UNITED STATES DISTRICT COURT SOUTHERN DISTRICT OF NEW YORK
December 16, 2009
REBECCA AND GREGORY KERN, PLAINTIFFS,
JOHN LAYNE, SUED IN HIS INDIVIDUAL CAPACITY, AND THE VILLAGE OF SLOATSBURG, DEFENDANTS.
The opinion of the court was delivered by: George A. Yanthis, U.S.M.J.
MEMORANDUM DECISION AND ORDER
Plaintiffs Rebecca and Gregory Kern commenced this action against the Village of Sloatsburg and its Building Inspector, John Layne, on the grounds of First Amendment retaliation pursuant to 42 U.S.C. § 1983. Plaintiffs specifically contend that defendant Layne took adverse actions against them in retaliation for Rebecca Kern's protected speech and for the Kerns' filing of this lawsuit. Presently before this Court is defendants' motion for summary judgment pursuant to Rule 56 of the Federal Rules of Civil Procedure ("FRCP").*fn1 For the reasons set forth below, defendants' motion is denied.
Summary judgment is appropriate "if the pleadings, the discovery and disclosure materials on file, and any affidavits show that there is no genuine issue as to any material fact and that the movant is entitled to judgment as a matter of law." FRCP 56(c). Specifically, the party seeking summary judgment has the burden of demonstrating that no genuine issue respecting any material fact exists. See Huminski v. Corsones, 396 F.3d 53, 69 (2d Cir. 2005). "[T]he movant's burden will be satisfied if he can point to an absence of evidence to support an essential element of the nonmoving party's claim." Goenaga v. March of Dimes Birth Defects Found., 51 F.3d 14, 18 (2d Cir. 1995). If the moving party meets its burden, the burden shifts to the opposing party to come forward with "specific facts showing a genuine issue for trial." FRCP 56(e).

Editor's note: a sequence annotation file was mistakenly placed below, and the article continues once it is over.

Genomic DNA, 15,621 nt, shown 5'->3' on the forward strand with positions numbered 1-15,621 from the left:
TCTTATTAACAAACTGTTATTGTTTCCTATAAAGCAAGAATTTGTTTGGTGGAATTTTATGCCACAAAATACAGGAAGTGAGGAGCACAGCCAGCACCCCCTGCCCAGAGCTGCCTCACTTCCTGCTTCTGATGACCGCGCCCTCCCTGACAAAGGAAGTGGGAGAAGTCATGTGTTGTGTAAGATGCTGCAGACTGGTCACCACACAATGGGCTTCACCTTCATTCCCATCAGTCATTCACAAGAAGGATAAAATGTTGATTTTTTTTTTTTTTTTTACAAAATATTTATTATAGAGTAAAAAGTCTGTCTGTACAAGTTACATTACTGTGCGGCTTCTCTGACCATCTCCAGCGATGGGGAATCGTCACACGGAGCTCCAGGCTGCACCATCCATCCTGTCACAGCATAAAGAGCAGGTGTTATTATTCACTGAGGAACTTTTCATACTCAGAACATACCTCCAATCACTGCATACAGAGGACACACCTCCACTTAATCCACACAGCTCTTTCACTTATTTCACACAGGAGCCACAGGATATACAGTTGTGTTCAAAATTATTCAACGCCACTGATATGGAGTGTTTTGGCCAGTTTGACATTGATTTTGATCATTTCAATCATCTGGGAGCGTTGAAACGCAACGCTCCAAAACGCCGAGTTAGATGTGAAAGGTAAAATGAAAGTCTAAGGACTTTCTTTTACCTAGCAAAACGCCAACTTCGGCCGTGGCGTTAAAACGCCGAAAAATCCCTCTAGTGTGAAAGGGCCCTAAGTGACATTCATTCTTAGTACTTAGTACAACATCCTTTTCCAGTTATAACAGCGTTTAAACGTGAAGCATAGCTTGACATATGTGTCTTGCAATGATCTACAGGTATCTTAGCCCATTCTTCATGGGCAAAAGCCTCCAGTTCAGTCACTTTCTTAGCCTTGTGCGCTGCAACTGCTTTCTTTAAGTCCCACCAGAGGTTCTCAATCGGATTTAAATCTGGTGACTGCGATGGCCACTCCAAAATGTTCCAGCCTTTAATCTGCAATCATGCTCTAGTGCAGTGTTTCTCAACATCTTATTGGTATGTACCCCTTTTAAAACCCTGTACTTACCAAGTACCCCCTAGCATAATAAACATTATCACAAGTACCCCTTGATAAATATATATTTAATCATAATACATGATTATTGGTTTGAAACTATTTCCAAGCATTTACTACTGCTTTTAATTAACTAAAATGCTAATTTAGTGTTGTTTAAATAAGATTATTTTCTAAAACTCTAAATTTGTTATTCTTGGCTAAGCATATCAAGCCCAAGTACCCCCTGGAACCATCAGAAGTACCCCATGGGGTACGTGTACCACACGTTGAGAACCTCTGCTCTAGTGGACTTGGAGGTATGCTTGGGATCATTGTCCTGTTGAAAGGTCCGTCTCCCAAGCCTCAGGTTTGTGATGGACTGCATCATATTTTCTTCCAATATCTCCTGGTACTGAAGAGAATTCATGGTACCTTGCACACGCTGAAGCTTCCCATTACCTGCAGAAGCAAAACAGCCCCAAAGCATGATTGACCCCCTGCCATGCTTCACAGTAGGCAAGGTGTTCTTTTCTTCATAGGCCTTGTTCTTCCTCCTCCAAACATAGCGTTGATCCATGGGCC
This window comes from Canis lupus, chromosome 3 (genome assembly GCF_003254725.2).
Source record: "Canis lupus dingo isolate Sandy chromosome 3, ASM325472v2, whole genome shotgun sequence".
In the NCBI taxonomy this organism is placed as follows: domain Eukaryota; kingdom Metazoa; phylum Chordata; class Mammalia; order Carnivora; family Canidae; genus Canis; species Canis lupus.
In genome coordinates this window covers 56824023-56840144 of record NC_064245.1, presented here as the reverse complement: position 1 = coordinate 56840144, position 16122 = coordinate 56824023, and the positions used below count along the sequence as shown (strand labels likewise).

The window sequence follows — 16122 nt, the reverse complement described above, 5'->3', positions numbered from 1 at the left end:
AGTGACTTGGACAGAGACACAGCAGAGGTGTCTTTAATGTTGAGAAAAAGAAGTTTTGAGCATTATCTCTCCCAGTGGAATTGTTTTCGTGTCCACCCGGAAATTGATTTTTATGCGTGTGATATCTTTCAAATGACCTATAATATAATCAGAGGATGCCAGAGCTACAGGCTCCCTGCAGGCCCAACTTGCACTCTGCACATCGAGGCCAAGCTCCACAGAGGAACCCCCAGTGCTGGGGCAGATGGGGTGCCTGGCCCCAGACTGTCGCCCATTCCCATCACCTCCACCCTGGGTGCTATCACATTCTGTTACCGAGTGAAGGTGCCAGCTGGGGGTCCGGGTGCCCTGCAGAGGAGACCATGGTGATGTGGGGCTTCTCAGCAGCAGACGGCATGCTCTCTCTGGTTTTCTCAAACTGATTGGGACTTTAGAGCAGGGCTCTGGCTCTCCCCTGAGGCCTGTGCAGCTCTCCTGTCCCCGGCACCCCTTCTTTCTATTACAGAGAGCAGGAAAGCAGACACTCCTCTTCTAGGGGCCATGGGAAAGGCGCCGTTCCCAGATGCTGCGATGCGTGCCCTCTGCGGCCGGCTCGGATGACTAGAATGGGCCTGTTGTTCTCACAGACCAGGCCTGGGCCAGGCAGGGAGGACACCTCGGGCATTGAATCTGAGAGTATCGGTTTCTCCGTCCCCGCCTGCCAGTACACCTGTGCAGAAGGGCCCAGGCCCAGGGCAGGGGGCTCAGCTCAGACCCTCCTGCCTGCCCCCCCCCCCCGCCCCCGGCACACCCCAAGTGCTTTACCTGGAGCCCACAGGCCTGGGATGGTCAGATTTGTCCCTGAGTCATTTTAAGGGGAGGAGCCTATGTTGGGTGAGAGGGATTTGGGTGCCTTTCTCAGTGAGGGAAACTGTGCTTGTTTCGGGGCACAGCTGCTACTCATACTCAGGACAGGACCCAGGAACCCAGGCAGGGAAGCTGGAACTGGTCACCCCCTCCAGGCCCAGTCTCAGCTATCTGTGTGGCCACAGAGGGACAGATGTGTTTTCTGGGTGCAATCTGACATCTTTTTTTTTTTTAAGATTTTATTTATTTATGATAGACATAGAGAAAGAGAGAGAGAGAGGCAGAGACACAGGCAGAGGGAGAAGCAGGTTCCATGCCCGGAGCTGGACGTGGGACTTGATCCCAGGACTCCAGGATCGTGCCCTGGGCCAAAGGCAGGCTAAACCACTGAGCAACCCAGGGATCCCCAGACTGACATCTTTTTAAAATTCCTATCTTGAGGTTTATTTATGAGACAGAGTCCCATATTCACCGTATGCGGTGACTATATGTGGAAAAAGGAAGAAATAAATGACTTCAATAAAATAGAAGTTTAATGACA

When deciding a summary judgment motion, the court must "'resolve all ambiguities and inferences... in the light most favorable to the party opposing the motion.'" Neratko v. Frank, 31 F. Supp. 2d 270, 278 (W.D.N.Y. 1998) (quoting Shockley v. Vermont State Colleges, 793 F.2d 478, 481 (2d Cir. 1986)). The question is whether, in light of the evidence, a rational jury could find in favor of the nonmoving party. Gallo v. Prudential Residential Servs., Ltd. Partnership, 22 F.3d 1219, 1224 (2d Cir. 1994). Summary judgment must be denied, therefore, if the court finds "there are any genuine factual issues that properly can be resolved only by a finder of fact because they may reasonably be resolved in favor of either party." Anderson v. Liberty Lobby, 477 U.S. 242, 250 (1986).
Here, based upon the Court's consideration of the briefs and exhibits submitted by the parties in conjunction with the instant motion, the Court concludes that numerous triable factual issues preclude summary judgment including, but not limited to, whether Layne's actions regarding the Kerns' property were motivated by retaliatory animus. Further, based upon the scope of authority vested in the Building Inspector under the Village Code with respect to building permits and certificates of occupancy, defendant Layne is a final municipal policymaker for purposes of establishing municipal liability under § 1983. See Town of Orangetown v. Magee, 88 N.Y.2d 41, 665 N.E.2d 1061, 1067-68 (1996). Accordingly, defendants' motion for summary judgment is DENIED.
A telephone conference will be conducted on January 8, 2010 at 9:30 a.m. Plaintiff shall initiate the call.